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During a public hearing in Long Beach, community members will voice concerns over the proposed freeway expansion—known as the I-710 Corridor Project—outside the hearing doors at their On Our Own Terms Community Festival. The California Department of Public Transportation (CalTrans) contends that the freeway expansion of up to ten general purpose lanes and a dedicated freight corridor will improve air quality, but residents, air regulators, and public health experts are skeptical.
In June 2012, the CalTrans released a Draft Environmental Impact Report (Draft EIR) assessing six alternatives for a proposed 18-mile freeway expansion along the I-710 Corridor. The study area encompasses 17 cities and unincorporated areas in Los Angeles County including Bell, Bell Gardens, Boyle Heights, Carson, Commerce, Compton, Cudahy, Downey, East Los Angeles, Huntington Park, Lakewood, Long Beach, Lynwood, Maywood, Paramount, Signal Hill, South Gate, Vernon, and Wilmington/San Pedro. The Draft EIR claims that the project will decrease air pollution along the study area, but community members and public health advocates believe that increasing the efficiency of public transit, walking and biking along the I-710 corridor are better solutions to the region’s congestion and air quality problems.
“Experience and research on induced traffic suggests that if we expand a roadway to relieve traffic, more drivers will fill the new ‘non-congested’ space, leading to an increase in emissions. Efforts to improve air quality can go only so far if they seek to accommodate an increase in driving and trucking, and fail to incorporate an opportunity to move commuters to less fossil fuel intense modes of transportation,” said Dr. Felix Nuñez, a member of Physicians for Social Responsibility-Los Angeles and a board certified Family Physician and Chief Medical Officer of the Family Health Care Centers of Greater Los Angeles.
For more than 10 years, public health experts, community-based organizations and residents, all members of the Coalition for Environmental Health and Justice (CEHAJ) have engaged in the I-710 Corridor Project to ensure that the project does not result harm the health of communities adjacent to the project.
CEHAJ organized the On Our Own Terms Community Festival because they were frustrated that Caltrans was not taking community concerns seriously. Although CEHAJ successfully advocated for a Health Impact Assessment to CEHAJ successfully advocated for a Health Impact Assessment (HIA) to be conducted on the I-710 Corridor project to better assess the project’s impact on health, Caltrans failed to include the analysis from the HIA in the over 10,000 page Draft Environmental Impact Report (DEIR).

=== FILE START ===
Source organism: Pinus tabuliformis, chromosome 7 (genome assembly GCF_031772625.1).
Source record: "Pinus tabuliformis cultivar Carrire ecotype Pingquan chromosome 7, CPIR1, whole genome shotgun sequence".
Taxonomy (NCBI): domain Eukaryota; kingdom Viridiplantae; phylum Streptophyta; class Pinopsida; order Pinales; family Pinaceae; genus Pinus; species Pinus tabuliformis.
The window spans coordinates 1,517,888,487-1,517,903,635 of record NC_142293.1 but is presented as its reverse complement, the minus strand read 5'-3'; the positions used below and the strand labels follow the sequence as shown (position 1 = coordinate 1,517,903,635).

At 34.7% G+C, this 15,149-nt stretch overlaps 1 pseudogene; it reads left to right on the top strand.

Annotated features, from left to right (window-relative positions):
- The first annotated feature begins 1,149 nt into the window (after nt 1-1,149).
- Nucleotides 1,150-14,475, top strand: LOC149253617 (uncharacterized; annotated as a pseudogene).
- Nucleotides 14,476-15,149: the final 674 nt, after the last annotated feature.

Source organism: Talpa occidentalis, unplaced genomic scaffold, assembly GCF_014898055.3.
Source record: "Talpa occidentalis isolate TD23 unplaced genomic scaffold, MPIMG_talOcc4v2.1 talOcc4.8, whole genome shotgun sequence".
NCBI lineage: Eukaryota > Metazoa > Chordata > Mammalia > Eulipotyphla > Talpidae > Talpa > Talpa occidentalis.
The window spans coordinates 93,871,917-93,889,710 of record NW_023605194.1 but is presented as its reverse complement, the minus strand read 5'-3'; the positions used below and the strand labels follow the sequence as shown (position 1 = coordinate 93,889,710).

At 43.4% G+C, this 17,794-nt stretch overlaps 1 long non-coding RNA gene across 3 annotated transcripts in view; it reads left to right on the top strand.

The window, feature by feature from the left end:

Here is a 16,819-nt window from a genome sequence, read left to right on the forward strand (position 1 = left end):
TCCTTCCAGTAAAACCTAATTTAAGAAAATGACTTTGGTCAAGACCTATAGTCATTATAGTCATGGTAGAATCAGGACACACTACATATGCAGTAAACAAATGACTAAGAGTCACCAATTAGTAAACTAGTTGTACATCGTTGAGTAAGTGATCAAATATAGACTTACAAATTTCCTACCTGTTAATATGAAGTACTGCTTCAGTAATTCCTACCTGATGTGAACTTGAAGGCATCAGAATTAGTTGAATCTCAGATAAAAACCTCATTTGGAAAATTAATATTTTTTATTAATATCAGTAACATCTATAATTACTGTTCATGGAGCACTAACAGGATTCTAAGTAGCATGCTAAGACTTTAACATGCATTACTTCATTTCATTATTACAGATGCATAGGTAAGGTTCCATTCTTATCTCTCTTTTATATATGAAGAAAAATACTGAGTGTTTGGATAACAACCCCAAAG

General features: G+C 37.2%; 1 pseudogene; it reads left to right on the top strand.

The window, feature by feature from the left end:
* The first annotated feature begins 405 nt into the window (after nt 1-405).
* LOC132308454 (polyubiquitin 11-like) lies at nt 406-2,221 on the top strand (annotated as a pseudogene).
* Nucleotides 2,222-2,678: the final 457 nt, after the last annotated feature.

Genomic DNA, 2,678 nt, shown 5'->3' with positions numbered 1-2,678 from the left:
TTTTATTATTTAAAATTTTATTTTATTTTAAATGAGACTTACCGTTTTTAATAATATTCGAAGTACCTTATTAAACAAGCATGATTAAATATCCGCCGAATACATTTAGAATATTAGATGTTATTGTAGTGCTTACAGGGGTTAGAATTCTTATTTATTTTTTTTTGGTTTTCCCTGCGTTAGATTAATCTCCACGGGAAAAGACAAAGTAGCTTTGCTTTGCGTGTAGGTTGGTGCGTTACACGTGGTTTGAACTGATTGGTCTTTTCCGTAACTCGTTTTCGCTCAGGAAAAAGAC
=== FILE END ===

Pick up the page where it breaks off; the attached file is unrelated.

The On Our Own Terms Community Festival will highlight the community’s demands for the I-710 Corridor project—that Caltrans not expand the general purpose lanes and instead include provisions to encourage zero-emission truck technology and invest in public transit. The event will include activities, such as a bike repair workshop, zumba lessons, yoga, and non-toxic cleaning product demonstration, to showcase a vision for a healthier community.
“Often, families and community members are discouraged from participating in long public hearings. We organized the festival so that while community members wait to give testimony, they can celebrate an alternative vision for a healthy community,” said Isella Ramirez, Co-Director of East Yard Communities for Environmental Justice and a member of CEHAJ. During the community festival, residents will voice their concerns about freeway expansion at the I-710 Corridor Project public hearing. For more information on the public hearing, visit Metro’s website.
CEHAJ members are also requesting an extension to the DEIR review period. “The Draft EIR document is thousands of pages long and the public has only 60 days to review the document. As a busy physician, I’m concerned about the project, and this is not enough time for me to adequately review the data” said Dr. Roberta Kato, Pediatric Pulmonologist and member of Physicians for Social Responsibility-Los Angeles. “This project has been in development over the past decade and has the potential to affect the regional economy, communities, and public health for decades to come. Why are we rushing this critical period for public comment?”
The Festival is organized by the Coalition for Environmental Health and Justice (CEHAJ) and the Long Beach Building Healthy Communities Air Quality Work Group. CEHAJ member organizations include the Long Beach Alliance for Children with Asthma (LBACA), East Yard, Communities for Environmental Justice (EYCEJ), Physicians for Social Responsibility-Los Angeles (PSR-LA), Communities for a Better Environment (CBE), Coalition for Clean Air (CCA), and Natural Resource Defense Council (NRDC).